Note: Pet Educate is reader supported. If you make a purchase through a link on our site, we may earn an affiliate commission - at no extra cost to you. This includes links to Amazon.

How Big Do Shelties Get? [Average Height, Weight and Size]

If you’re considering a Shetland Sheepdog or Sheltie for short and as they are affectionately known, then you’ll want to know how big they are expected to get. At what size will you need to prepare for and accommodate? Here is what you can expect based upon the data of the breed.

So, how big do Shelties get? Shelties typically stand between 13-16 inches in height, weighing between 20-25 pounds on average. Although it has been reported that the larger dogs of this breed have weighed in at between 35-40 pounds. Either way, there is little variance in size between the males and females of the breed.

Sheltie Size

Shelties are generally considered to be a small breed, at least according to organizations such as the AKC (American Kernel Club).

But you might not expect that by looking at them.

At least, I hadn’t realized that they are actually quite small, especially at first glance.

It must be down to their long and dense double coat, which gives them the appearance that they are larger than they are.

Let us now take a closer look at their size, along with when you can expect them to grow into their adult frame and weight expectations throughout puppyhood and early adolescence.

We will also be looking at a condition known as Lance Canine (a dental abnormality) and some interesting research on how it can impact a Sheltie’s final size.

Lastly, we will look at keeping this dog at a healthy weight because they have been known to put on a few pounds more than they need, despite being herding dogs.

So, if you are serious about getting one of these beautiful dogs, its worth sticking around!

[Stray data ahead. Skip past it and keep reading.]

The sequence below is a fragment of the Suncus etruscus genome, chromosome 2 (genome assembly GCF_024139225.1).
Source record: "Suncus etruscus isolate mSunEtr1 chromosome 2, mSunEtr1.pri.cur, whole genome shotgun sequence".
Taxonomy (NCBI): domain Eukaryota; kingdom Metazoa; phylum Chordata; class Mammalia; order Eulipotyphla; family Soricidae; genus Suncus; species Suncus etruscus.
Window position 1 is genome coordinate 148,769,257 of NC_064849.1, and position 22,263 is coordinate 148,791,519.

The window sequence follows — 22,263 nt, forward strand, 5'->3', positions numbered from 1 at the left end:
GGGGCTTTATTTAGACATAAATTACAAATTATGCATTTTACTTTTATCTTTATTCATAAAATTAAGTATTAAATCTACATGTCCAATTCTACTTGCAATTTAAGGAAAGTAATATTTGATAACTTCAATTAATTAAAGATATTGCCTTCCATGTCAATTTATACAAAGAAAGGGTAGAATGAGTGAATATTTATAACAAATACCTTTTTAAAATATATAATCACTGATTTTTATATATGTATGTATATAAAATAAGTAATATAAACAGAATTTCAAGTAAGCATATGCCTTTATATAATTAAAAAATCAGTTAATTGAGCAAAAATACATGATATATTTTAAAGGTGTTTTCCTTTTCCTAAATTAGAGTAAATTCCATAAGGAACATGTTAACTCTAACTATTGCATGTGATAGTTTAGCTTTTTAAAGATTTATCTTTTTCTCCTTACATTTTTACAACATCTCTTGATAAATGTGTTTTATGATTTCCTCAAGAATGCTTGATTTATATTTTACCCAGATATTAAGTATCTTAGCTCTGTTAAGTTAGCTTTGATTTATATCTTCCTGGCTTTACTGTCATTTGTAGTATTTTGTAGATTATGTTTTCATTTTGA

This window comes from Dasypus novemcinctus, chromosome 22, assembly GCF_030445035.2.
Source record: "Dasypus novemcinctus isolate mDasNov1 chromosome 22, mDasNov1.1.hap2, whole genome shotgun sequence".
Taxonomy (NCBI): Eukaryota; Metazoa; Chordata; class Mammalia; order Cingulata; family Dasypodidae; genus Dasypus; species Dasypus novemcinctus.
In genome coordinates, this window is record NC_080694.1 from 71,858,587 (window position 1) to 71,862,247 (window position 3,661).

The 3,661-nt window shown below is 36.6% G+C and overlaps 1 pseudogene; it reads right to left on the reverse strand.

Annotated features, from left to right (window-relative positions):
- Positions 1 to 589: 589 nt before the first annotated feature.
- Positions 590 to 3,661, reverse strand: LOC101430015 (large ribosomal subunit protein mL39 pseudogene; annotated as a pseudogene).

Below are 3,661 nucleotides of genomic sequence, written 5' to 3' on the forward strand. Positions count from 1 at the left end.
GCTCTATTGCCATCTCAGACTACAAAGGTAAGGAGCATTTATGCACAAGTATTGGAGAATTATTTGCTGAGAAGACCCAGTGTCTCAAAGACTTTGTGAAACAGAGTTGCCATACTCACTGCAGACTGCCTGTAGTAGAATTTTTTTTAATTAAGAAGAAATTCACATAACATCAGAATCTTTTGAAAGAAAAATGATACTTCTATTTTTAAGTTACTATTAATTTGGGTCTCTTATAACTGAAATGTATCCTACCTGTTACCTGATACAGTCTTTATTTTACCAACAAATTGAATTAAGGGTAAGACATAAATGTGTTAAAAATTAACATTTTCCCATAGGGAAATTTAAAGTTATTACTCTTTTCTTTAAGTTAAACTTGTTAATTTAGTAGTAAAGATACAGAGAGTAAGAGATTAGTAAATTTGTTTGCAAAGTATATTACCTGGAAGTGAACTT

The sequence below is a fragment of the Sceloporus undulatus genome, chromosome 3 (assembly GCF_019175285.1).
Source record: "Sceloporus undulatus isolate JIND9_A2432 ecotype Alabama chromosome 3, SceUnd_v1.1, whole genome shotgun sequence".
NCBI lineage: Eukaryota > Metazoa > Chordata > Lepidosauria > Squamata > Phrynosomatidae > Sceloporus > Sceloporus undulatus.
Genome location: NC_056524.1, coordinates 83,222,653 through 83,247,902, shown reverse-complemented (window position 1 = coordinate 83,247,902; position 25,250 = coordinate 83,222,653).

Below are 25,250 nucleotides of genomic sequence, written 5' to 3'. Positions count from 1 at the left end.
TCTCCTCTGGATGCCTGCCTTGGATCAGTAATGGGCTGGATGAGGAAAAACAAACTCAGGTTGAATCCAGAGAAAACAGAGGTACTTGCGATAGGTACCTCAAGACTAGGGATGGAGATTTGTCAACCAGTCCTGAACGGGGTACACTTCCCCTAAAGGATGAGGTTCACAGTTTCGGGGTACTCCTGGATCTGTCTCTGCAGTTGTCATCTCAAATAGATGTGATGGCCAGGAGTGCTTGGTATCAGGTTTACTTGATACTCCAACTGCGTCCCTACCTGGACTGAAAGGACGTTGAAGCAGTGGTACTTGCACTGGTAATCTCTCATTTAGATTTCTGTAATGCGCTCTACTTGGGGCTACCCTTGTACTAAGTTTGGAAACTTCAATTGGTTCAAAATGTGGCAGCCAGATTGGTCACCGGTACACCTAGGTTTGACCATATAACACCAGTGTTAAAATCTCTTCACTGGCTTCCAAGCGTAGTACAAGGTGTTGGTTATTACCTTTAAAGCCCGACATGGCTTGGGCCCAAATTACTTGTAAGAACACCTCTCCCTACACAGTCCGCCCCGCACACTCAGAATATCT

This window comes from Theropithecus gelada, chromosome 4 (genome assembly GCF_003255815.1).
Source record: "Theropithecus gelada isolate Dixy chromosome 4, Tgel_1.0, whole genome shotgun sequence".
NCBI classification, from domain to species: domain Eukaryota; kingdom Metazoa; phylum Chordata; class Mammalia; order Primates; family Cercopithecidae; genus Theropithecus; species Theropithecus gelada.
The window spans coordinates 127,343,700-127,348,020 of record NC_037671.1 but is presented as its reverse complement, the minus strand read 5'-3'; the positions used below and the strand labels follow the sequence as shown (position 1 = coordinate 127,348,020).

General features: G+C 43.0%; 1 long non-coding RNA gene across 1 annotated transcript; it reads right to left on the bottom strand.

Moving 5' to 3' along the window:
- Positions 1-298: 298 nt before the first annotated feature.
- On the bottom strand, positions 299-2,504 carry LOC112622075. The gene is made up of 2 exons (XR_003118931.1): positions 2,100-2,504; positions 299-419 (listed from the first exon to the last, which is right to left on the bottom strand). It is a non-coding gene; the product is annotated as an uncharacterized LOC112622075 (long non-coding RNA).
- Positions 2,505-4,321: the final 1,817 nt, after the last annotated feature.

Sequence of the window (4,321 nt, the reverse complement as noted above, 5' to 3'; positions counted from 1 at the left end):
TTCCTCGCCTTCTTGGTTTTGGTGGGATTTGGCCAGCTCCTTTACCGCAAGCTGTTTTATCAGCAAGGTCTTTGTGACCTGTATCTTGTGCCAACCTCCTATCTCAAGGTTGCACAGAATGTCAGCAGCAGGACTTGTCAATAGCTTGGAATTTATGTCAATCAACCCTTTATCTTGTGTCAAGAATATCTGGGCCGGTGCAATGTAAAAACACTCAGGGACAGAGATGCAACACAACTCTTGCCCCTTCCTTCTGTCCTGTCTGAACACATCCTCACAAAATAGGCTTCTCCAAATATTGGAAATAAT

How Big Do Shelties Grow?

The average Sheltie will stand at between 13-16 inches in height, and weigh in the range of 20-25 pounds.

Although, that is just an average.

And it gets more interesting.

This is not a breed that always stays so close to the breed expectation.

It is not uncommon for a Sheltie to be over or undersize. Something that is largely due to genetics and the lineage of the parental dogs.

Either way, they are generally known for being a small and compact dog; at least in comparison to other breeds.

For instance, they are certainly the smallest of the herding dogs. And when we look at the table below, we start to see this more clearly:

Herding Dog BreedAverage Height Range (Inches)Average Weight Range (Pounds)
Shetland Sheepdog (Sheltie)13-16″20-25 lbs
Blue Heeler17-20″30-50 lbs
Border Collie19-22″28-45 lbs
Australian Shepherd 18-23″40-65 lbs
German Shepherd 21-25″48-88 lbs

And because of their much smaller size, Shelties are more appropriate for owners with limited space.

They can even live in an apartment if they are provided with sufficient exercise and play.

And it wouldn’t hurt if they were well trained too. At least to prevent any excessive barking!

At What Age Is A Sheltie Full Grown?

Your average Sheltie will generally reach their full adult size at around 12 months of age. Although, it has been known for some Shelties to develop slowly, whereas for others it can happen more quickly.

It does therefore depend on the line of dog and those in the lineage; this is mostly a genetical trait.

At around 10 months you should expect your Sheltie pup to reach their expected height, and in the months that follow for them to fill out and gain some additional weight.

Interestingly, compared to many other dog breeds, there is not much variance between the sexes in terms of their weight.

As such, the following growth chart applies to both male and female Shetland Sheepdogs.

Growth Of A Sheltie

  • The weight of a Sheltie at 3 months should be between 6 and 11 lbs (pounds).
  • At 6 months, they will likely weigh between 11 and 20 lbs (pounds).
  • At 1 year, a Sheltie should weigh between 14 and 26 lbs (pounds).
AgeWeight – Low Average
Weight – High Average
3 Months611
4 Months815
5 Months9.517
6 Months1120
7 Months1222
8 Months12.623
9 Months12.923.7
10 Months13.424
11 Months13.724.5
12 Months1425
13 Months1425
14 Months1425

It is likely that you will take in your puppy at around 8 weeks (2 months of age), so the table above will give you reference for the first month of recording.